When we decided to walk the ‘Boa Vista Trail’ I presumed it was so called because of the views, well that probably is the case as there are plenty of views on this walk and even the informational board at the start translates it as the ‘beautiful landscape trail’. However after looking at a more detailed map of the area we realised that the trail skirts the ‘BoaVista’ vértices geo désicos (a trig point) and I suspect that was the original reason for its name!
Both the Walking Trails guide and the map on the board at the start of walk recommend you follow the trail in a clockwise direction. Having followed their advice we wished we had been rebels and gone anticlockwise as not only would it have been a more interesting approach in our view, there is a cafe not long after the Corte António Martins Sports Centre. We thought this a perfect stop towards the end of the walk, you know when you are thinking about a glass of something cold and wanting to rest weary legs. I wonder what Restless Jo will say though as she walked Boa Vista just a day or so before us, and I can’t recall which way round she said she went.
It is a relatively easy walk of 6miles mostly on rural roads, what we would call dirt tracks in England, but there are also long sections on asphalt. There are quite a few ups and downs, and after heavy rain the two crossings of the Ribeira do Rio Seco might be an interesting challenge as you will need to use the stepping stones.
We didn’t see any rabbits or hares, but there were plenty of goats and the local residents were very friendly. We were exchanging ‘Bom Dia’ with everyone we passed, and one local even stopped to chat to us. We think he was talking about the weather, as it had improved dramatically on the previous day. However our Portuguese is so poor we weren’t 100% sure, and could only nod and agree in response. It was though all smiles as we said our farewells and continued our ascent up one of the hills towards another viewpoint. As well as the panoramic views we were surrounded on this walk by traditional rural life from hunting terraces to wells to scrub management. Whilst most of what we passed was in current use there were also signs of abandonment. Rural life is disappearing in the Algarve, which is not surprising given that an easier and more affluent life can be had from tourism.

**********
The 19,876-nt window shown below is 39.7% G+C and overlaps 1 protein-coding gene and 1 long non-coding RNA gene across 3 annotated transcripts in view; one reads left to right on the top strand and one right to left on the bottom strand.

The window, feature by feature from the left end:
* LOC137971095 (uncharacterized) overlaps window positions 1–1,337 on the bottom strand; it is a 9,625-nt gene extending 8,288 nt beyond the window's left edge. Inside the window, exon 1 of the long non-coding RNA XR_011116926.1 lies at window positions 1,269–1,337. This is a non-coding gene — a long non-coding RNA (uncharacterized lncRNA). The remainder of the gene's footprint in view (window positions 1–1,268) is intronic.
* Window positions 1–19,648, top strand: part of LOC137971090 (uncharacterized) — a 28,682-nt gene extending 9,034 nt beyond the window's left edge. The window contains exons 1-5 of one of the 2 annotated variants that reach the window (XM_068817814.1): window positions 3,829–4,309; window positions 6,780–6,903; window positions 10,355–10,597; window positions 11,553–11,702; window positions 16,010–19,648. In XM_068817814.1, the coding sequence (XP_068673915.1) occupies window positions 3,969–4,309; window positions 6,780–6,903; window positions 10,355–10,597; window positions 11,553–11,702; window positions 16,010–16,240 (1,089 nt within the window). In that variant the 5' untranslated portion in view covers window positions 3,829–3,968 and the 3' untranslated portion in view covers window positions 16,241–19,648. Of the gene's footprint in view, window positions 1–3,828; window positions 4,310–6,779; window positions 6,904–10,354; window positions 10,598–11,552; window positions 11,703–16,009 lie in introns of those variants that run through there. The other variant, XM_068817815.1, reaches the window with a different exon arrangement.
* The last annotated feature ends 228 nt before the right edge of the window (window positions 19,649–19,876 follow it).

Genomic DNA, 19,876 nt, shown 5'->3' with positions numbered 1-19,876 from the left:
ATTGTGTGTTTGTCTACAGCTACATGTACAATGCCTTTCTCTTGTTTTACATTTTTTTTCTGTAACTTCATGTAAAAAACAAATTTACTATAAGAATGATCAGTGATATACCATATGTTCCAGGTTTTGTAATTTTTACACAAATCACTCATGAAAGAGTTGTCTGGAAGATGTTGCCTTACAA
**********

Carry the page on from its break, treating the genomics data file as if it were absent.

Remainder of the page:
Although this walk is at a similar height to the orchid walk the landscape is quite different. The vegetation much ‘scrubbier’ and drier, and consequently the flora whilst pretty in parts was not particularly memorable. However a few things did catch my eye, of which one – the last in gallery – I have yet to identify. Can you help?!
The birdlife however was much more interesting, and really made this walk for us. There were the usual Algarvian regulars – Woodchat Shrike, Larks, Corn Buntings and Sparrows. Then there were the Red Rumped Swallows. Another regular in the summer months, and we have seen them before. This though was the first occasion this year we had been able to positively identify them in situ. Usually we have to wait until I can zoom in on the photographs on the computer. There was no mistaking them this time though, and I was delighted to have succeeded in taking this photograph of them. A new bird for us was spotted in the hamlet of Pomar – a Black Eared Wheatear. He made me think of a university academic, as from behind it looked as though he had a black gown on with an orange hood.
The highlight was the Short-Toed Eagle. We first spotted this juvenile on the outskirts of Corte António Martins, but quickly lost sight as he followed the thermals south. I got a few photographs of him in the distance, good enough for identification purposes but not amazing shots. Then when we stopped for our picnic near the ‘BoaVista’ trip point he joined us again, and fortunately I had a camera in my hand rather than a sandwich!
As you have probably gathered I haven’t shared anything in the order we walked, but have instead hopped about as I remembered different things. Hopefully one day the lovely Jo will share her version of the walk and if she does you’ll get a proper sense of what it is like to walk! In the meanwhile here are some other Monday walks and also all my Algarvian ones to date. Hope you had a lovely weekend and enjoy your Monday.
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